February 01, 2011
Today in 1905, the United States Forest Service officially came into existence under the Department of Agriculture. Gifford Pinchot, head of the forestry division of the DoA, had been advocating for more control over the federal forests and grasslands and was supported heartily by Theodore Roosevelt. With the establishment of the Forest Service, Pinchot finally had the control needed to start implementing many of the forestry policies for which he advocated including scientific management of forests, controlled logging in national forests and controlled grazing rights for farmers and ranchers. Pinchot and Roosevelt often were at odds with staunch conservationists such as John Muir who wanted to ban logging and commercial use of national lands entirely.
Pinchot and the Forest Service instead developed relationships with timber companies, ranchers and farmers to plan the sustainability of the forest reserves while still providing a growing nation with the raw materials it needed to expand. The Forest Service of today still maintains those principles as it works “to manage national forests for additional multiple uses and benefits and for the sustained yield of renewable resources such as water, forage, wildlife, wood, and recreation.” Today’s national forests include more than 190 million acres of land, an area roughly the size of Texas, clearly a legacy of which both Roosevelt and Pinchot would be proud.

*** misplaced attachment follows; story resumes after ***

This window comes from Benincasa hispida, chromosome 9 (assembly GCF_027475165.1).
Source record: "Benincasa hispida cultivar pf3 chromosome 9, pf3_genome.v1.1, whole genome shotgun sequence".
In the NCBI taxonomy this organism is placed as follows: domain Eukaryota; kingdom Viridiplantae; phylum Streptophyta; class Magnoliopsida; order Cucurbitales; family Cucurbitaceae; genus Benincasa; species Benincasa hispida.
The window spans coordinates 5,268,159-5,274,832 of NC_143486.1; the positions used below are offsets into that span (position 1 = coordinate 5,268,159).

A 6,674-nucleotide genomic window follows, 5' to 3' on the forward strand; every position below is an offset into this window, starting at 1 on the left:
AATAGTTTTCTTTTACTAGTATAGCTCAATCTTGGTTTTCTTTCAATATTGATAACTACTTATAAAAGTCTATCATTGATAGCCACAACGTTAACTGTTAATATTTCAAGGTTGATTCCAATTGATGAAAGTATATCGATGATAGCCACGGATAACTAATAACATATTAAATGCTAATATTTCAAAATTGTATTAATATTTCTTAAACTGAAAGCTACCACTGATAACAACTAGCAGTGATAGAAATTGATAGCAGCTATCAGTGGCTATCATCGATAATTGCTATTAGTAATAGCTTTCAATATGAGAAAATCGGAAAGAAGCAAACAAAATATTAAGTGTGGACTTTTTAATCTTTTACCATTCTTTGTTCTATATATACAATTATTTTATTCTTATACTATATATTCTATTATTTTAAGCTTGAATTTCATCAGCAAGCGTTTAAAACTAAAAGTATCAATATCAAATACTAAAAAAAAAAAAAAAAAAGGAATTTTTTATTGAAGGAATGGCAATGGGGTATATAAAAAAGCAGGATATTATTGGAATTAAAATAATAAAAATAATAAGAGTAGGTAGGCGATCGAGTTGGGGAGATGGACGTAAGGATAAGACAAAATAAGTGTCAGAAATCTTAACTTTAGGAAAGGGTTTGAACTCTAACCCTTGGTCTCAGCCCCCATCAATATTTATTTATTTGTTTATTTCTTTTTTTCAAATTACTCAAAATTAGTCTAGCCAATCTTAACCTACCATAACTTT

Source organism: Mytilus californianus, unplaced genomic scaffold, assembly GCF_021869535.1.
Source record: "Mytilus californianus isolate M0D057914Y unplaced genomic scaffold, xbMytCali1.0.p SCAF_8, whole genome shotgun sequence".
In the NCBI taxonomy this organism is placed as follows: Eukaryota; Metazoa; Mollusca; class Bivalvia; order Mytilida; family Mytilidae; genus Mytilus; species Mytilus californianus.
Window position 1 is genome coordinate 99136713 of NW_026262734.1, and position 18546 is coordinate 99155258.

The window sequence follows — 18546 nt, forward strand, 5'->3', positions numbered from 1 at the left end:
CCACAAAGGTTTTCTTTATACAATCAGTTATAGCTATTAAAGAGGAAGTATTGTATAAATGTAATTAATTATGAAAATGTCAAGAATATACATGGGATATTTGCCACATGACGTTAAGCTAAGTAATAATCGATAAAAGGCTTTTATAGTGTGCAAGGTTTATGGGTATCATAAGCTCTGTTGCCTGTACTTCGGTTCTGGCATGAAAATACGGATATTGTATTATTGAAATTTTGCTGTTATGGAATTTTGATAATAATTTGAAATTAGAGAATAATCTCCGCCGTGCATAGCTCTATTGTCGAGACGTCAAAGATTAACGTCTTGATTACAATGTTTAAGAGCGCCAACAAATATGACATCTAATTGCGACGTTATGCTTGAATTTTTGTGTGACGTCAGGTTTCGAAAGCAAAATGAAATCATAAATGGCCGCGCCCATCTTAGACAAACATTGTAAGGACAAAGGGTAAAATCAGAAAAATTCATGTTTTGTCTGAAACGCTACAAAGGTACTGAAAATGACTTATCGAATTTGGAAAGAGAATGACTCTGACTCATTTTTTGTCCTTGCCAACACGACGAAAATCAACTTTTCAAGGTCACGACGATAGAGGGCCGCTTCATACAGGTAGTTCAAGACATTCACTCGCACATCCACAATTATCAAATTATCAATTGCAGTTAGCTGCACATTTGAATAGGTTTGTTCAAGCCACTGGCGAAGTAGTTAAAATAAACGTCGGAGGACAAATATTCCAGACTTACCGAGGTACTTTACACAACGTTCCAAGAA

Letter from Gifford Pinchot to Theodore Roosevelt, July 15, 1904. Pinchot was preparing for a convention in Denver in August where landowners and politicians would discuss federal control of lands. It was a convention that left a positive enough relationship to create the USFS the following year. From Library of Congress Manuscript Division.
Transcription of letter:
July 15, 1904.
Oyster Bay, N.Y.
Dear Mr. President:
Secretary Wilson is to meet Senator Kittredge either at the meeting in Denver early in August, or immediately afterwards, and to discuss with him in the Black Hills the question of the transfer of the forest reserves to the Department of Agriculture, and its effect on mining. As you know, Senator Kittredge is, in his own person, practically the whole opposition to the transfer. He has agreed, if Secretary Wilson succeeds in convincing his of the desirability of the transfer, to help the passage of the bill rather than to hinder it next winter. It has come to me from many different sources that Seth Bullock opposed the transfer strongly last winter, and that his Opposition was largely responsible for that of the Senator. Whether this is true or not I do not personally know, but it is not impossible. Whether it would be wise for you to drop a line to Bullock or not you will know better than I, but I thought I would lay the situation before you.
I feel like telling you again what a capital time I had at Oyster Bay. Washington is rather lonely without Garfield, but there is work enough to keep a man from repining.
Very sincerely yours,